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Here are this week’s must-reads:

+ “During this new year I resolve to begin a new life. I do not know what will happen to me during this year. But I abandon myself entirely to you, my God. And my aspirations and all my affections will be for You. I feel so weak, dear Jesus, but with Your help I hope and resolve to live a different life, that is, a life closer to You.” — St. Gemma

+ Thought this was perfect as we contemplate the new year: “In reality we can count at least seven occasions when sorrow entered Our Lady’s soul. But there was a possible eighth sorrow, and that was living with the fear of what was to come. That can be a heavy cross. Our Lady eighth sorrow was living with Simeon’s sword hanging over her. She lived with fear, but was able with the strength of God to prevent it from immobilizing her. May Mary obtain for each of us the grace of surmounting those fears which occupy a place in the hearts of every one of us and sometimes paralyze us in showing love to God and to our neighbor.” (McCullen, Deep Down Things,p.988)

+ “You are not called to be lukewarm. You are not called to “ordinary” holiness, to simply be another “nice” man or woman, a “good” person. You are called to extraordinary holiness. You are called to be set completely on fire for Him… This year, resolve to do the harder thing. Persevere in a life of deep prayer first thing every morning. End every day with an examen. Resolve to practice ascesis in every area of your life – fasting and make sacrifices for the reparation of sin. Commit to daily Mass as often as possible, and monthly confession at a minimum. Pray the rosary daily, as Our Lady and countless saints have asked us to do. Stand firm against all temptation. His grace is sufficient for every moment, and He is with you always. This year, make holiness your singular resolution.” — The Contemplative Homemaker

+ “Many times God allows it to be hard to pray, simply to school us in applying our wills, to teach us that the value of prayer does not depend on the amount of emotion we can whip up. Many times the saints had trouble getting excited about prayers, but they said them, because prayers were due and their value had nothing to do with how eagerly they went about saying them.” –Mary Reed Newland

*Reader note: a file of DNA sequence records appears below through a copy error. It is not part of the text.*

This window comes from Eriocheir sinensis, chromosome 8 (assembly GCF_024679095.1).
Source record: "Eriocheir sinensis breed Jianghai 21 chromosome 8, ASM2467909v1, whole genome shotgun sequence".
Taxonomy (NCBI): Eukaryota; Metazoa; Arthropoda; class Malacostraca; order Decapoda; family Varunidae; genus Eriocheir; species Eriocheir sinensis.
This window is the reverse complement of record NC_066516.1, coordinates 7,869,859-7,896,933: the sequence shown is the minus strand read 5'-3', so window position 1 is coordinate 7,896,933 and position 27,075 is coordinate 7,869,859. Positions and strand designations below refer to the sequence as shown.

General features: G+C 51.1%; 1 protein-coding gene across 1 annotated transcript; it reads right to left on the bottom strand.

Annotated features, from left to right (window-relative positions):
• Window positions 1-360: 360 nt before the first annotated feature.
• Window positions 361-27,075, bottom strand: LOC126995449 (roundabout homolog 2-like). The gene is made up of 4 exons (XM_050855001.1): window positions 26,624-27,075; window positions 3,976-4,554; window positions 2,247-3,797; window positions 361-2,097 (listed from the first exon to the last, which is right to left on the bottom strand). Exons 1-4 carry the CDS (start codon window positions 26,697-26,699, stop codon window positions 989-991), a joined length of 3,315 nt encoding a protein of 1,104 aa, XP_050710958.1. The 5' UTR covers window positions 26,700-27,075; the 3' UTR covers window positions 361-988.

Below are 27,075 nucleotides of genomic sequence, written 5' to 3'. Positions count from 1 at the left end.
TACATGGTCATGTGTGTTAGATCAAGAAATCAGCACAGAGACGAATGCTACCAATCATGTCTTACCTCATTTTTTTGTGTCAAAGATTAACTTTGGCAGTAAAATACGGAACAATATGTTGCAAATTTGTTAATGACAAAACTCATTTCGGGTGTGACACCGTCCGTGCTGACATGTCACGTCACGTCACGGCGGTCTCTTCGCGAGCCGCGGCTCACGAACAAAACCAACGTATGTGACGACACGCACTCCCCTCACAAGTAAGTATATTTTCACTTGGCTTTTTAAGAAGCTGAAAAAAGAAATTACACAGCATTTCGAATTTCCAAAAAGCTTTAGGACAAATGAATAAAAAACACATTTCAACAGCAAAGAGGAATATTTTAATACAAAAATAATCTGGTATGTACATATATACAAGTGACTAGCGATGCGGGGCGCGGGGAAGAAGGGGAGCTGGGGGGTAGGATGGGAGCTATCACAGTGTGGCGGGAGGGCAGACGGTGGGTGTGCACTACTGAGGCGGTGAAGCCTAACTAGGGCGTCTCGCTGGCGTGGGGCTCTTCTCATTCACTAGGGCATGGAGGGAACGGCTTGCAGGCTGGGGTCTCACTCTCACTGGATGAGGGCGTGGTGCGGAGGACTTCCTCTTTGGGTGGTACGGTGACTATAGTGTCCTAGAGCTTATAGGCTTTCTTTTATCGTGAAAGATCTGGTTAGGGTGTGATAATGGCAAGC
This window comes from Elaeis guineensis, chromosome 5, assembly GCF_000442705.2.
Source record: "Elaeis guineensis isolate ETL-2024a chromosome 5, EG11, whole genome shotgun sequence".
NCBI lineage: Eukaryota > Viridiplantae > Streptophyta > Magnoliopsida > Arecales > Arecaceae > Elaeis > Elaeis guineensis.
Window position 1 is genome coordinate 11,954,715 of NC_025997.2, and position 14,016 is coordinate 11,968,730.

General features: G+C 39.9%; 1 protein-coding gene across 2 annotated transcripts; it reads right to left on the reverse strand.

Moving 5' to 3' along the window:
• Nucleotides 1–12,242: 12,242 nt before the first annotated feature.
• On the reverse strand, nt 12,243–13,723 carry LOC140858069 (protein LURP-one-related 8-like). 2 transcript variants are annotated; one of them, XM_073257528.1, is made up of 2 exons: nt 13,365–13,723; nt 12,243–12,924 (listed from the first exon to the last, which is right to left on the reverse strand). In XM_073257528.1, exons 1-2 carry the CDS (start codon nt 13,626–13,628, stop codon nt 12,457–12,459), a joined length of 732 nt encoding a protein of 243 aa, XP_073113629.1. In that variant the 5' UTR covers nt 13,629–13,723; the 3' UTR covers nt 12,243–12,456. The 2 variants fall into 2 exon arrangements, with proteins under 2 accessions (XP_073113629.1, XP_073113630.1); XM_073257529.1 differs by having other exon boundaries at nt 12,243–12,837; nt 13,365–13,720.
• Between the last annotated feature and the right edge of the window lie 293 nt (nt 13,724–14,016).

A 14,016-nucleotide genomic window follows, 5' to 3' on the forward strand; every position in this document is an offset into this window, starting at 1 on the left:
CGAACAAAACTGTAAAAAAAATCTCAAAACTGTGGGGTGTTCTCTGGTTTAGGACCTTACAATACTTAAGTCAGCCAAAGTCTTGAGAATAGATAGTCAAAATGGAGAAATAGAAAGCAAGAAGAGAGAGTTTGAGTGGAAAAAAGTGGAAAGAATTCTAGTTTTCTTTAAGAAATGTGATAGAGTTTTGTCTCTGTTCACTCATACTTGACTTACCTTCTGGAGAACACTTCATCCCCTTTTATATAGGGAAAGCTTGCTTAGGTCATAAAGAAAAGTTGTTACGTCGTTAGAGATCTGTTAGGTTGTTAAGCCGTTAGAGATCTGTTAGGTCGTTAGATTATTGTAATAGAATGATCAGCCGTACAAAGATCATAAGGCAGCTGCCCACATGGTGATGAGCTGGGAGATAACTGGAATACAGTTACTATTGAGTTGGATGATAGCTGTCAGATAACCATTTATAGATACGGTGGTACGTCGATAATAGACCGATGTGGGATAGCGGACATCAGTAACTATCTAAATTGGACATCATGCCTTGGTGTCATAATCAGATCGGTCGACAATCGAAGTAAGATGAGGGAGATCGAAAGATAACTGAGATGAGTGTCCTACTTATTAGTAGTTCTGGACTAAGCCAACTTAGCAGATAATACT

+ “We spend so much time worrying about the future and brooding over the past. What a waste – for only the present moment is real, and it is in the present moment that His grace overflows. St. John tells us today’s Mass readings that the world and its enticement are passing away, but whoever does the will of God remains forever. What does God will of you now, in this very moment? It is in this present moment that God meets you – both in the nights of the soul and the brilliant days of joy. This is what is real. Enter the temple of your heart in prayer, and remain recollected with Him there. Worship Him ceaselessly, regardless of the circumstances. Fast and detach yourself ever more from all that does not lead you to Him. Remain dutiful to the demands of your vocation, and serve Him with joy through the needs of your husband, children, and all those you encounter today. God alone is enoughLet nothing upset you,let nothing startle you.All things pass;God does not change.Patience winsall it seeks.Whoever has Godlacks nothing:God alone is enough.” — St. Teresa of Avila

+ “Everything can be prayer, all activity can and should lead us to God, nourish our intimate dealings with Him, from morning to night.” — Scott Hahn

+ “We all have a vocation. We need to believe that God has placed us in this life to fill a special need that no one else can accomplish.” — St. Francis de Sales

+ “Ask God to show you your year as God saw it.”

+ “The need for God never disappears. Those who deny the existence of water are still thirsty, and those who deny God still want Him in their craving for Beauty and Love and Peace, which He alone is.”Fulton Sheen

+ “Through marriage, which is a sacrament of the New Covenant, a hosuehold receives a new family resemblance to God. St. Paul wrote, “For this reason, I bow my knees before the Father, from Whom every family in heaven and on earth is named.” Earthly families, then, receive their name. their identity, their character, from God himself. They are made in His image.” — Scott Hahn

+ “If you experience dryness in prayer or a time when you come to Mass and feel like you didn’t get anything out of it, then that’s a good day… That’s a day where you get to choose to love God for His sake and not for what He can do for you.” — Fr. Mike Schmitz

+ “The basic message God wants to convey by a covenant, then, can be stated simply: “I love you. I am committed to you. I swear that I will never forsake you. You are mine and I am yours. I am your father, and you are my family.” — Scott Hahn

+ Lastly, here’s what’s featured in this week’s Catholic Wife, Catholic Life NewsletterI share these every Monday and they always include: two gluten-free recipes, a reflection & prayer based on Sunday’s Mass readings, and links to budget-friendly fashion & home decor. 

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